A heartbreaking photo showing a loyal dog refusing to leave the body of his owner, who was killed by the Russian invaders in Kyiv, Ukraine, has surfaced online.

The image, posted by eastern European media organization NEXTA on its official Twitter page, shows the poor animal lying next to the body of the civilian, thought to be its owner, who was apparently shot dead by the Russian forces.

The poignant scene is reminiscent of the tragic story of Hachiko, a Japanese Akita dog that waited for its owner at the Shibuya railway station in Tokyo, Japan, nine years after the man's sudden demise.

"The dog does not leave its owner, who was killed by the #Russian invaders. #Kyiv region," the post's description read.

The Russian forces have subjected Ukraine to indiscriminate bombings ever since the invasion began on Feb. 24. As the atrocities entered their sixth week, the tragic scenes of widespread destruction and dead bodies lining the streets of suburbs in Kyiv were widely broadcast by the global media.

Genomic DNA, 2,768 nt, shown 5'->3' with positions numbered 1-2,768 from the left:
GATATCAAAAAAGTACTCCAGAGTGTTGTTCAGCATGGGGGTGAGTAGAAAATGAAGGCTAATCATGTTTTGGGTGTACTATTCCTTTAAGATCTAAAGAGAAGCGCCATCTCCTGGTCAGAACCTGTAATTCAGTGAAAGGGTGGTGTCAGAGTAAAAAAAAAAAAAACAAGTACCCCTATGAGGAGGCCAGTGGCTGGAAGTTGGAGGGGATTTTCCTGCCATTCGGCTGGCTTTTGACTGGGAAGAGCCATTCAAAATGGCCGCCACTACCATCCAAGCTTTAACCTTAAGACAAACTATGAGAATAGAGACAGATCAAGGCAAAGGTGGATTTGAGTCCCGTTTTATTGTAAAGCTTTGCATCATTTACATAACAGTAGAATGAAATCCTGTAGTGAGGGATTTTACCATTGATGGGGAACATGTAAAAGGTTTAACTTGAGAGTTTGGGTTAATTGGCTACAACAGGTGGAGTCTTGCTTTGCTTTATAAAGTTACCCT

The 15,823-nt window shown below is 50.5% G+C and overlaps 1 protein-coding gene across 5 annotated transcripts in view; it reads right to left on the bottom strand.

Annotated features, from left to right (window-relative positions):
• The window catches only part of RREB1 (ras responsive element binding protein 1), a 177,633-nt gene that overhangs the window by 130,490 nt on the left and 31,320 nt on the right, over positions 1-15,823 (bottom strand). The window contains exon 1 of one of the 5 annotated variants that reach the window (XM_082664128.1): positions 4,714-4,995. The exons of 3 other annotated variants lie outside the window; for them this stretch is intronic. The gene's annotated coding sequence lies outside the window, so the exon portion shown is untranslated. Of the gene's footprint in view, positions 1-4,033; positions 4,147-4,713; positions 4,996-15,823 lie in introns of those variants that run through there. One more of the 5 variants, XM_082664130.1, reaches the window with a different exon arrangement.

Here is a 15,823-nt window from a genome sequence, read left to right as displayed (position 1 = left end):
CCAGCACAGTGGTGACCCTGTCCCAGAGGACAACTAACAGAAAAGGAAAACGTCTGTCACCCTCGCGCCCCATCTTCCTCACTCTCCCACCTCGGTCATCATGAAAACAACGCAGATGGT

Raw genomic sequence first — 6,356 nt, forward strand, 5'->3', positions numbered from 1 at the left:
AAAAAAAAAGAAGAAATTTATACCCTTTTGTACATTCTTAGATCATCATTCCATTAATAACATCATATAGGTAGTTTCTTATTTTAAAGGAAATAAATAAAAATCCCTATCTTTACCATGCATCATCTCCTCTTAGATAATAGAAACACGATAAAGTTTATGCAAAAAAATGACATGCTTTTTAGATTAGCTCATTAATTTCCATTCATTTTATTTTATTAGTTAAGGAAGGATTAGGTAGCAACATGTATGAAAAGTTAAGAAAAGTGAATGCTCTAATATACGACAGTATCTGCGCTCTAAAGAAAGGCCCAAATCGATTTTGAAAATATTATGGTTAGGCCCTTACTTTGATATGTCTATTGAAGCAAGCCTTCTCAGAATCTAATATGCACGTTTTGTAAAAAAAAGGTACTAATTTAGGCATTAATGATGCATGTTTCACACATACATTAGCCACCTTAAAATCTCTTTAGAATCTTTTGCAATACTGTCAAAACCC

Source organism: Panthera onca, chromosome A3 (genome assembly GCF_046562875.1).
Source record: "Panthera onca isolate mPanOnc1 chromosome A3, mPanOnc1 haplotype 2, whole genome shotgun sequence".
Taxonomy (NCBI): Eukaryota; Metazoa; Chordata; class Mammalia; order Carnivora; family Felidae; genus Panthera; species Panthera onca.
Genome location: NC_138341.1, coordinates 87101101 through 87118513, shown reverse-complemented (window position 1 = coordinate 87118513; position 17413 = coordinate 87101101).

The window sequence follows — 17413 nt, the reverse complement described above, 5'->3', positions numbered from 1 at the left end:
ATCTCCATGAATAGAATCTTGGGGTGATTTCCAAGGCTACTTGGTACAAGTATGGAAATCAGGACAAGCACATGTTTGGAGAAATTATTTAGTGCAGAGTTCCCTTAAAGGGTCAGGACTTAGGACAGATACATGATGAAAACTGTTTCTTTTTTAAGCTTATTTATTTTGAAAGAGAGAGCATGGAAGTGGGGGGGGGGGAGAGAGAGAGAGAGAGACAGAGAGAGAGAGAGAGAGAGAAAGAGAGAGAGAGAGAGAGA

Kyiv police told a visiting CNN team they believed at least 150 civilian bodies were buried in hastily dug mass graves, with the death toll suspected to be as high as 300. The outlet described the horrors of mass killings in Kyiv and how people were shot to death or crushed by tanks when attempting to flee the region on bicycles.

Ukrainian president Volodymyr Zelenskyy accused Russia of genocide after bodies with bound hands, close-range gunshot wounds and signs of torture were discovered in Bucha, the northwestern suburb of Kyiv. Moscow, however, denied committing atrocities in Bucha, calling the disturbing images "a staged performance" and saying that "not a single" civilian was killed in the area.

Russian forces are now reportedly regrouping in a bid to invade the eastern and southern regions of Ukraine after Kyiv and its suburbs were retaken by the Ukrainian army last week. Meanwhile, U.S. President Joe Biden has called for a war crimes trial against Russian president Vladimir Putin and more sanctions against his country following the fresh reports of atrocities.

Irpin used to be a smart commuter town in the pine forests on Kyiv's northwestern edge
Irpin used to be a smart commuter town in the pine forests on Kyiv's northwestern edge AFP / RONALDO SCHEMIDT